The Australian Greens have worked very hard to deliver a comprehensive package in Australia: the Clean Energy Finance Corporation, the carbon farming initiative, the Biodiversity Fund and an emission trading scheme. This is the most comprehensive package we have ever put before the parliament to address greenhouse gas reduction in Australia. It is something the nation can build on. Every aspect of the package is a platform that lends itself to greater levels of ambition. The overwhelming imperative is to reach net zero carbon emissions as quickly as possible, to reach 100 per cent renewables as quickly as possible, because we are facing a catastrophic future with accelerating global warming if we fail to do so. In addressing the challenge in front of us we can either pretend it is not happening and condemn our future generations to shocking dislocation, both economic and personal, and to shocking loss, or we can do the best we can to put them on a footing that will grow new jobs, new innovation and a new economy in Australia. That is clearly the path the Greens want to take.

This Clean Energy Finance Corporation is a major achievement of the Greens through the Clean Energy package. Of course, it is going to go out there and talk to project providers—and you would expect it to do so—to work out the best way to support each individual project, and in every case it is likely to be different. But the exciting thing, from my point of view, is that it will be an independent statutory authority, with the finance available to finally bring to fruition in Australia some large-scale renewable energy projects which demonstrate to Australians the kind of future we can expect in this country.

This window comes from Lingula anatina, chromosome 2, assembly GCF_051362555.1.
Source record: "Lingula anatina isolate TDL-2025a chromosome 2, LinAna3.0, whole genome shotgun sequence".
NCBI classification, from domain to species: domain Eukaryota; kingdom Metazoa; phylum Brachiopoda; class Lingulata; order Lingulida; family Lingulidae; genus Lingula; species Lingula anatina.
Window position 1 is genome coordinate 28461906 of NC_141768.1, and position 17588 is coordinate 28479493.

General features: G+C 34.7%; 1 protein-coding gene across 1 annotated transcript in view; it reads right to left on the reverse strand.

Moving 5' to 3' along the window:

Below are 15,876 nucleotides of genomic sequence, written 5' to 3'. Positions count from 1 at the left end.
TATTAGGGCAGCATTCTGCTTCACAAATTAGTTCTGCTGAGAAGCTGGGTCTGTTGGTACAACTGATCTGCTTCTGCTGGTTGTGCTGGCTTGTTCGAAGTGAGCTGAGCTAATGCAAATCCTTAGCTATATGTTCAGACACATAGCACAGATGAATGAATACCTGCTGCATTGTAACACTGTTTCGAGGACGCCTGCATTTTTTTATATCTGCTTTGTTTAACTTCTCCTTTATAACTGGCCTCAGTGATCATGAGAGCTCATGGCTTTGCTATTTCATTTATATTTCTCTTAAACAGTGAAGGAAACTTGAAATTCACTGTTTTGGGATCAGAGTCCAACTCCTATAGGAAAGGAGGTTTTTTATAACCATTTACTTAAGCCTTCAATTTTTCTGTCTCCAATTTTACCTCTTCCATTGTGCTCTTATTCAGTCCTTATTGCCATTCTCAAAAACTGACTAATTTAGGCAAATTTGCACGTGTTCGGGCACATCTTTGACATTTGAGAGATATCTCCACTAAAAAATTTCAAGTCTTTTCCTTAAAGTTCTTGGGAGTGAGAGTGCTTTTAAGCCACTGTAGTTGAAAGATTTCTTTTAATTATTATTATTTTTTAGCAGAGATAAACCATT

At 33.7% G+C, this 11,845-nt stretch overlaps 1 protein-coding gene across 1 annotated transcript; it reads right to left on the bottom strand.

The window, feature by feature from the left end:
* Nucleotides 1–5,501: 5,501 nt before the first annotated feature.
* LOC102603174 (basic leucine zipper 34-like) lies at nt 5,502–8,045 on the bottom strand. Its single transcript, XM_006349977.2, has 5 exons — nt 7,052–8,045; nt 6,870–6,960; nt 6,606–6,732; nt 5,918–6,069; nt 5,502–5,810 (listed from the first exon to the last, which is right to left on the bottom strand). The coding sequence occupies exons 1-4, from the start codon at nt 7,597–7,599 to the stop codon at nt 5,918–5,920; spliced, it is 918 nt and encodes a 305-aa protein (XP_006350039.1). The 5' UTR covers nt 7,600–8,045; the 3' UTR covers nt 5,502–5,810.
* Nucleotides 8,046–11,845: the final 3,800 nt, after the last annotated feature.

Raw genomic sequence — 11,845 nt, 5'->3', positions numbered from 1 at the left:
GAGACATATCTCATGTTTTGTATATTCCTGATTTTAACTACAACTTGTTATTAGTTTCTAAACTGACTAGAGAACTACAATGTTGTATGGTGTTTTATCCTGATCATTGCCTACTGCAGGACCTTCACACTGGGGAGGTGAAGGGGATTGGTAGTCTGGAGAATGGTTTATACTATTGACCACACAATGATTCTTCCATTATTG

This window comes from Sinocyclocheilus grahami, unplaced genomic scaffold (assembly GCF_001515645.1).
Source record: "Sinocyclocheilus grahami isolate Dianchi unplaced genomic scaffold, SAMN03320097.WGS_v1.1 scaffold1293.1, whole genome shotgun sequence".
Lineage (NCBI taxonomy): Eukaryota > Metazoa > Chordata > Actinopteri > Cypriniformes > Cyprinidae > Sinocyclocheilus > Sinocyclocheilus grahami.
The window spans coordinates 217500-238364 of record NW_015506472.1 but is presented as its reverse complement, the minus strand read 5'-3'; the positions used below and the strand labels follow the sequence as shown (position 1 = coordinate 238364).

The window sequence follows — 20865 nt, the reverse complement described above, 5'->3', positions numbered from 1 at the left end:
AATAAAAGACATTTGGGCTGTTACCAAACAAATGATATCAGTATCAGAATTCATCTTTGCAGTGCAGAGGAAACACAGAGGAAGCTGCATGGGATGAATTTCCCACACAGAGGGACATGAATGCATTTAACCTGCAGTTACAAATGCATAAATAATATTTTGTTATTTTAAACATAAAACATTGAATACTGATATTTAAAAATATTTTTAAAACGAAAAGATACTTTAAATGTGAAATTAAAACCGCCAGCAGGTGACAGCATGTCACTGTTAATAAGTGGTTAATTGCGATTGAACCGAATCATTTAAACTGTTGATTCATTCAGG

This energy revolution is going to be disruptive. The worst thing that could happen in Australia is that we lock in support for the old economy, spend massively on carbon capture and storage, maintain $7.2 billion in fossil fuel subsidies and pretend we can somehow stay stuck in the past in order to protect the investment in the old economy. The fact of the matter is that the old economy is losing every day to the new renewable powered economy, the low-carbon economy, and we need to get onto it—we need to get behind it; we need to grow the jobs; we need to keep our best and brightest at home; and we need to invest in education, training, innovation and excitement. That is what will provide confidence in Australia. That is what will make us proud as a nation about the contribution we can make, regionally and globally, to addressing global warming. That can be a major contribution of ours; it ought to be one that a sunny nation like Australia, with so many renewable energy sources can make. We have been constrained in Australia by the lack of imagination and by being stuck in the past, particularly by the coalition, and I would like to think that we will now get the recognition around the world that we ought to be getting for this investment. (Time expired)